Photographs framed in everything from silver to papier-mache are again stylishly personalizing homes. In a recent Architectural Digest article about Nancy Reagan's refurbishing of the White House, variously framed photographs are shown bringing elegant dignity to the President's study, the First Lady's office and dressing room, and a bedroom.
In earlier years, Queen Victoria revealed her penchant for photographs by ladening her desk and that of her husband, Albert, with numerous richly framed ones. Film stars of the 1930s were often shown seated before dressing tables with photographs of themselves and their leading men. And proud parents of the 1920s and '30s frequently placed photographs of their children on living-room pianos.
Fondness for family likenesses was nurtured by the proliferation of photography during the late 1800s. This proliferation, in turn, spawned a heavy demand for frames to hold photographs. They were made in many sizes and shapes and of countless materials - gold, silver, bronze, Italian mosaic, and even jade.
Peter Carl Faberge, jeweler to the Court of Russia during the late 1800s and early 1900s, created the creme de la creme of frames for his clientele of wealthy and royal patrons. His Imperial Frame, a spectacular double-sided one resembling a fire screen and made for the Imperial Family of Russia, is extravagantly fashioned of gold set with rock crystal panels and further enhanced with salmon pink enameling and rose diamonds. He pleased many of his patrons with silver-gilt frames of rich design, with scarlet or pale blue enameling.
Notoriously acquisitive Victorians were fond of many types of frames, especially ornate sterling silver ones. They also made numerous ones of applied shells as tokens of friendship and love during evening ''family hours'' to demonstrate their artistry and to occupy leisure hours.
The Victorian desire to possess, with its resulting abundance of easel-backed frames to hold a photograph of a newly arrived family in this country, a stiffly posed wedding picture, or other cherished portrait, has bequeathed us many frames to choose from. (Some people who buy old frames holding Victorian photographs enjoy retaining the photos as comments on an era past or call them ''instant ancestors.'')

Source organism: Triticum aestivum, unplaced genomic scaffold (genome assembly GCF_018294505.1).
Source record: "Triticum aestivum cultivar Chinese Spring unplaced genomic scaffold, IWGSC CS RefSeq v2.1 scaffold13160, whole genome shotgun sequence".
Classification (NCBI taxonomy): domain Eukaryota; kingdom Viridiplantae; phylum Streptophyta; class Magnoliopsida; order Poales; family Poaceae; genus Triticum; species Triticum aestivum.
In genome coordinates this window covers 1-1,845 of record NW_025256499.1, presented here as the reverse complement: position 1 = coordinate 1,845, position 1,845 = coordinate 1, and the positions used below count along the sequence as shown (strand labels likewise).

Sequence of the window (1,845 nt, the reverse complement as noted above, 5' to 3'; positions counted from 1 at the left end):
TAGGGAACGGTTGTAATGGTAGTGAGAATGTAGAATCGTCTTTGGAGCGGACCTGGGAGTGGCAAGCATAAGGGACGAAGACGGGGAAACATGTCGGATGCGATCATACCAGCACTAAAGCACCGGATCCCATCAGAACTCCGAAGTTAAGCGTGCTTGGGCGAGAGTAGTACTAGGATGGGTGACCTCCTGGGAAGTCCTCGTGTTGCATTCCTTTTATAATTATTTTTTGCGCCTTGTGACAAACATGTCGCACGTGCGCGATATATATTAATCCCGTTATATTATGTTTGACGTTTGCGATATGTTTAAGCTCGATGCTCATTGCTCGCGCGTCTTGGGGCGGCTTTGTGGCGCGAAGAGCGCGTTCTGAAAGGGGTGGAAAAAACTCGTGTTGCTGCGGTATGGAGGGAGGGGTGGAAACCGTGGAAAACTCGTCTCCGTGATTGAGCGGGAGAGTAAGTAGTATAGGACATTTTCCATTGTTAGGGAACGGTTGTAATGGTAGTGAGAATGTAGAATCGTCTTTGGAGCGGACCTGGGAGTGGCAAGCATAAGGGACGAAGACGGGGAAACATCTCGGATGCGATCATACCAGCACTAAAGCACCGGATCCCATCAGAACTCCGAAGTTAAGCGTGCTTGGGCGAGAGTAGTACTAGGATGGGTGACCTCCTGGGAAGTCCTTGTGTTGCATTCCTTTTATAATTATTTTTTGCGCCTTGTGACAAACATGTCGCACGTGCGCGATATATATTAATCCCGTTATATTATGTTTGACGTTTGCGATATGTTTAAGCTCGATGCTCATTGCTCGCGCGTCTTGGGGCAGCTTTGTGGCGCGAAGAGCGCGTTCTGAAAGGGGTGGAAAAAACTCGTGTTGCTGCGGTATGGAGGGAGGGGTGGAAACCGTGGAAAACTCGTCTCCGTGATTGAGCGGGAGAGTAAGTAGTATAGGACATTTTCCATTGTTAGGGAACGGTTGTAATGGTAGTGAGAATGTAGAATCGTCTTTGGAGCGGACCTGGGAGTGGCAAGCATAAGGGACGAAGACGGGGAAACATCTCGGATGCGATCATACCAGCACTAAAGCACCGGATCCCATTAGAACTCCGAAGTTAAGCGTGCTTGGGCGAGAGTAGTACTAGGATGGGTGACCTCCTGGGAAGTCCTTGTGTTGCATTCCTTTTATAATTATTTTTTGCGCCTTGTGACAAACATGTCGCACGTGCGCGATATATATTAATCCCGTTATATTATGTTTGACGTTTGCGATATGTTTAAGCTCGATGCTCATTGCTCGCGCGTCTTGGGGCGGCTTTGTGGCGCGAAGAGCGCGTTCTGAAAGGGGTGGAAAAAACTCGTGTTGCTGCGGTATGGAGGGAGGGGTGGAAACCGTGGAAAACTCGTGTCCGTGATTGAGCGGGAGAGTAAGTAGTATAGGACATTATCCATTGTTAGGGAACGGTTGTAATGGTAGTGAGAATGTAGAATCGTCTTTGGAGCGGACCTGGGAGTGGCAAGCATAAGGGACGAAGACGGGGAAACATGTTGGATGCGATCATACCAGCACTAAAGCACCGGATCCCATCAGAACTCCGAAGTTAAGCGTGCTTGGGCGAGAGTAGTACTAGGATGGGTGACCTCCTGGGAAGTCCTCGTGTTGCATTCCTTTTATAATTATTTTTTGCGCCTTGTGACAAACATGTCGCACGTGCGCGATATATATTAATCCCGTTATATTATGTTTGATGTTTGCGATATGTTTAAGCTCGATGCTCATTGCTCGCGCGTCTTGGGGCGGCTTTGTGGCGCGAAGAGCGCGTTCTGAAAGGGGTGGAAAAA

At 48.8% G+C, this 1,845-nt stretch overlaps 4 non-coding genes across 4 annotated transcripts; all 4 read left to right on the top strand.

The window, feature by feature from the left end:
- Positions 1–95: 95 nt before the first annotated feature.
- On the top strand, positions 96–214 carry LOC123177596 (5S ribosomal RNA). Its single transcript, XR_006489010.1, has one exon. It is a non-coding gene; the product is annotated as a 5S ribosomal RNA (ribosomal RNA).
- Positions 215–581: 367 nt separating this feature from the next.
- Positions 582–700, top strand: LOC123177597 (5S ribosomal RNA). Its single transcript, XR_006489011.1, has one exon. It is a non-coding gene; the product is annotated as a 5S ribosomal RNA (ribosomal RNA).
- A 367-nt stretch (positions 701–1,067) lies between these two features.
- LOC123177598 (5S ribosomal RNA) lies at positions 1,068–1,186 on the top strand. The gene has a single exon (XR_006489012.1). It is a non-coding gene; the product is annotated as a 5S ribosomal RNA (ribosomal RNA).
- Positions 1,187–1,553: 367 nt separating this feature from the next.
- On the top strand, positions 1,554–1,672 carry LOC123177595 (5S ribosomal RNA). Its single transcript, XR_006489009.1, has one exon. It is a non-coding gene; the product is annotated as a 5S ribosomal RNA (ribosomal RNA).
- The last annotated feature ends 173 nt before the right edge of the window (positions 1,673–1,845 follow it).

High on the list of frames now being sought are sterling silver repousse ones and sterling and silverplated frames of art nouveau styling. Their prices have recently escalated, and they have become more difficult to find. However, when compared with reproduction silverplated frames - many of which are attractive - the older ones have a quality of workmanship lacking in their new counterparts, and are often less expensive.
Victorian silver plate is often heavy and durable, and a grouping of such frames becomes a pretty focal point in a living room or bedroom. For a home with the ''country look,'' there are the expensive but mellow and lovely curly maple frames that add distinction to a decor; the intriguing shellwork frames, many of which fall in the folk art category along with those of tramp art or burnt wood; and the appealing papier-mache frames with inlays of mother-of-pearl.
The plainer silver frames that were widely used in the 1920s and '30s and often reflect art deco styling are now being eagerly sought as appropriate accents in a home of contemporary furnishings.
A collection of oval, round, square, and other shaped frames with easel-backs holding a variety of photographs makes an arresting arrangement on a table and affords pleasant hours of hunting for them at antique shows. Before buying frames of this type, however, check to see if the easel is in working order if you intend to stand it on a piece of furniture. If not, but you like it, consider buying it to hang on a wall.
A number of smaller frames were jeweled or made of silk or velvet, providing a small touch of opulence in a room. But any choicely chosen frame - whether it is of silver, paper-mache, or glinting brass - honors the person whose photograph it holds as it simultaneously brings warmth to a home.